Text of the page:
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AN ELECTRONIC STATE: `A VITAL LINK': US WEST SAYS ITS PLAN TO UPGRADE UTAH’S COMMUNICATION SYSTEM WILL SPUR ECONOMIC DEVELOPMENT AND IMPROVE EDUCATI

SHARE AN ELECTRONIC STATE: `A VITAL LINK': US WEST SAYS ITS PLAN TO UPGRADE UTAH’S COMMUNICATION SYSTEM WILL SPUR ECONOMIC DEVELOPMENT AND IMPROVE EDUCATI

AN ELECTRONIC STATE: `A VITAL LINK': US WEST SAYS ITS PLAN TO UPGRADE UTAH'S COMMUNICATION SYSTEM WILL SPUR ECONOMIC DEVELOPMENT AND IMPROVE EDUCATIONAL SERVICES.US WEST Communications officials say the company is ready to add its resources to improve Utah's economic development and education programs.

The company has laid out an ambitious four-year program for upgrading 48 local switching offices to digital equipment and for building a fiber optic backbone to support the company's statewide telecommunications system."Telecommunications today is as important as railroads and paved roads used to be to most areas of the state because they are providing a vital link," said Kirk Nelson, assistant vice president and director of external affairs. "Telecommunications is becoming the great equalizer for economic development and improving education. This plan will make Utah an all electronic state."

The US WEST effort will require a $100 million investment and company officials say the best way to raise the money is to implement an incentive-based rate plan that would freeze telephone rates for the next four years and allow the company's earnings to exceed the currently allowed rate of return for investors, with anything over a specified rate to be shared equally between investors and ratepayers.

Nelson said the incentive plan is an innovative effort that will spur investor participation while assuring customers that rates will not increase. He said the plan essentially shifts all financial risks to the investors. And, if everything works, the customers could realize additional savings through the profit-sharing element of the plan.

Over the past few years, public service commissions around the nation have approved 20 incentive plans. Fourteen others, including the US WEST proposal, are under consideration.

"We see it as a method to further improve productivity and efficiency within the company," Nelson said. "It's an incentive approach that will benefit both the company and our customers."

Opponents view the plan as an effort by the company to reverse a three-year trend that has seen company rates drop by 29 percent. They say further decreases are in the offing and would be thwarted if the incentive plan is approved.

Nelson disagrees and notes that US WEST's authorized 11.8 percent rate of return for Utah shareholders is the lowest in the United States for a Bell company. He said such a low rate of return will discourage shareholder investments and substantially slow efforts to improve the statewide system. The likely result is that earnings will level off and with that leveling will come an end to the efficiencies and productivity that has spurred rate reductions over the past three years.

Most hurt will be rural areas of the state where local officials are clamoring for the kinds of telecommunications capabilities presently available only along the Wasatch Front in Utah. They say the lack of modern electronic switching hinders efforts to attract new industry and other elements intended to stimulate economic development. As one official noted, the lack of modern telecommunications capabilities eliminates whole segments of the industrial marketplace from recruitment efforts.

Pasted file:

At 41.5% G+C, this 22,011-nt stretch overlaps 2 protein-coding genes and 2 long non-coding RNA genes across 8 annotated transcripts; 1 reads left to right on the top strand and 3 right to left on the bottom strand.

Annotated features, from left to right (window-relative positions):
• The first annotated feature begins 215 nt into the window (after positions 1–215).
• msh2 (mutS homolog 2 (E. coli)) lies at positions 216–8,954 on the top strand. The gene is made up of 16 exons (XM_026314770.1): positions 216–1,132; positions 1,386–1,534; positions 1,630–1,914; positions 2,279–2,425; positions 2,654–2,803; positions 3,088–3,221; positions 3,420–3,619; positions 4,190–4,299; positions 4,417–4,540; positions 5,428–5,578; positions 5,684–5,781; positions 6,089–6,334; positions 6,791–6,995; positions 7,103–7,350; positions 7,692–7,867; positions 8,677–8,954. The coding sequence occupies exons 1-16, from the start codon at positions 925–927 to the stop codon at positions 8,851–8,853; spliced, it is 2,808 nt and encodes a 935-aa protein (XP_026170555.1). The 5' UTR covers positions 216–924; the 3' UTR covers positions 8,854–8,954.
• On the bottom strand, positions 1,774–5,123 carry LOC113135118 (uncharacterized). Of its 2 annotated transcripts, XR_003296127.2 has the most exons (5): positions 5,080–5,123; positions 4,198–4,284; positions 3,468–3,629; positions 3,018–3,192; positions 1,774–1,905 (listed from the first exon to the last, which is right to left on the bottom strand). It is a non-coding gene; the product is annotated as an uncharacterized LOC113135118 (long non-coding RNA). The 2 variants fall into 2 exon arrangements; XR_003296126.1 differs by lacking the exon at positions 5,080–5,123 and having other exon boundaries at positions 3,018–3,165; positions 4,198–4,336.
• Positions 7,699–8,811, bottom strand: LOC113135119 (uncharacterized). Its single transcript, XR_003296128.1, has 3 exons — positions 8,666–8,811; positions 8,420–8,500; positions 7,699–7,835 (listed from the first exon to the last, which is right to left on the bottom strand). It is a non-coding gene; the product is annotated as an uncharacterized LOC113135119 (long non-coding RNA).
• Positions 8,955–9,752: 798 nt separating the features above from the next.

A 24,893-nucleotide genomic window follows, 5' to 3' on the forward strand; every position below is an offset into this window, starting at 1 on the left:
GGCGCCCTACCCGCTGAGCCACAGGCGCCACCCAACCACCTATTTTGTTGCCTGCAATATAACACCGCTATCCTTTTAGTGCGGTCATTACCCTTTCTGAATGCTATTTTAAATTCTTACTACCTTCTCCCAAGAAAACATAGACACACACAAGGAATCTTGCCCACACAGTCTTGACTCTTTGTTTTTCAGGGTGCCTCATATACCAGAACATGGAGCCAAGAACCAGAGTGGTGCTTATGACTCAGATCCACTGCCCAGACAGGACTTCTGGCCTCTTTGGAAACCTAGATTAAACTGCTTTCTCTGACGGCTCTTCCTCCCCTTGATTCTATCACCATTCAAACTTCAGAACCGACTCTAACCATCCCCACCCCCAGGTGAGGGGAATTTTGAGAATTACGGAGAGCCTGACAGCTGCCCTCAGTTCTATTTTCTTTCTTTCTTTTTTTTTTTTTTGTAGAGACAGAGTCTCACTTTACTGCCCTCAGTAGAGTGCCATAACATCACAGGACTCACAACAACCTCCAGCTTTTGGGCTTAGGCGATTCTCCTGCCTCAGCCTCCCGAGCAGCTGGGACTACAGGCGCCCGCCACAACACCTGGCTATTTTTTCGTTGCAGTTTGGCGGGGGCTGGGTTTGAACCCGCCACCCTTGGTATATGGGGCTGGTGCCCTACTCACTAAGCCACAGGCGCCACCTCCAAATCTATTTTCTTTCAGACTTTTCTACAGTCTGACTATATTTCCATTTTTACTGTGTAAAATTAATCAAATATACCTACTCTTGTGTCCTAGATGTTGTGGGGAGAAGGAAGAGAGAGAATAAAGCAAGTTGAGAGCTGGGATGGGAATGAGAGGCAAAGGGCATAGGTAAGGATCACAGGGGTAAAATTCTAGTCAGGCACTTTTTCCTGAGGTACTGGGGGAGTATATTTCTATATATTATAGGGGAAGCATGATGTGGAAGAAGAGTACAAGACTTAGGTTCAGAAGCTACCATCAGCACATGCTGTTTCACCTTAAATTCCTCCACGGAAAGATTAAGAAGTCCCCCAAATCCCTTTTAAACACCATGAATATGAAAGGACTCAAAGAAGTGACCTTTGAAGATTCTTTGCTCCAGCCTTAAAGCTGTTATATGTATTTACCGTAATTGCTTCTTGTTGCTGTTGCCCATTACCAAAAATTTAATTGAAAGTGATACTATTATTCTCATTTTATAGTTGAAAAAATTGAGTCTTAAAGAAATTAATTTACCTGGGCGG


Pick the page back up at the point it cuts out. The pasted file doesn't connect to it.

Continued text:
If the plan wins approval- and that process begins April 27 with the first hearing before the Utah Public Service Commission - the first phase of the plan would begin construction. The 1990 efforts include upgradeddigital switching for central offices in Park City, Kanab, North Ogden, Tooele and Grantsville. The plan also calls for a fiber optic line to be installed between Salt Lake and Wendover.

Between 1991 and 1994, the fiber optic lines would spread north to Brigham City and Logan and south to Provo, Ephraim, Richfield, Beaver, Cedar City and St. George. Eastern extensions would run to Price and Vernal. Along the way, central switching offices would be upgraded with the digital equipment.

Should the plan fail to win PSC approval, Nelson said the company would simply continue to use the traditional approach, waiting for customer demand to spur consideration. Customers wanting the upgraded services would finance the improvements through higher rates.

"We see this as a win, win, win situation," Nelson said. "The company wins because we are able to attract new investments with the higher rate of return. Cities, counties and the state win because it will help build an infrastructure that will help economic development efforts, and customers win because rates will not increase for at least four years, and there may even be some revenue sharing."

Another bonus will be benefits to Utah education, Nelson noted, a focal point of concern in the state in recent years. The improved communications link will allow better use of teaching resources through audio-video links with remote locations, improved access to information networks and services, and improved teacher training without costly travel.

Nelson said improving telecommunications is not only important for the state, it is also important for the country as a whole. He said futurists believe that those countries that control the rapid exchange of information in the next century, will also control the world's economic future. Without substantial support at both the state and federal level, the United States could find itself in a difficult situation, he said.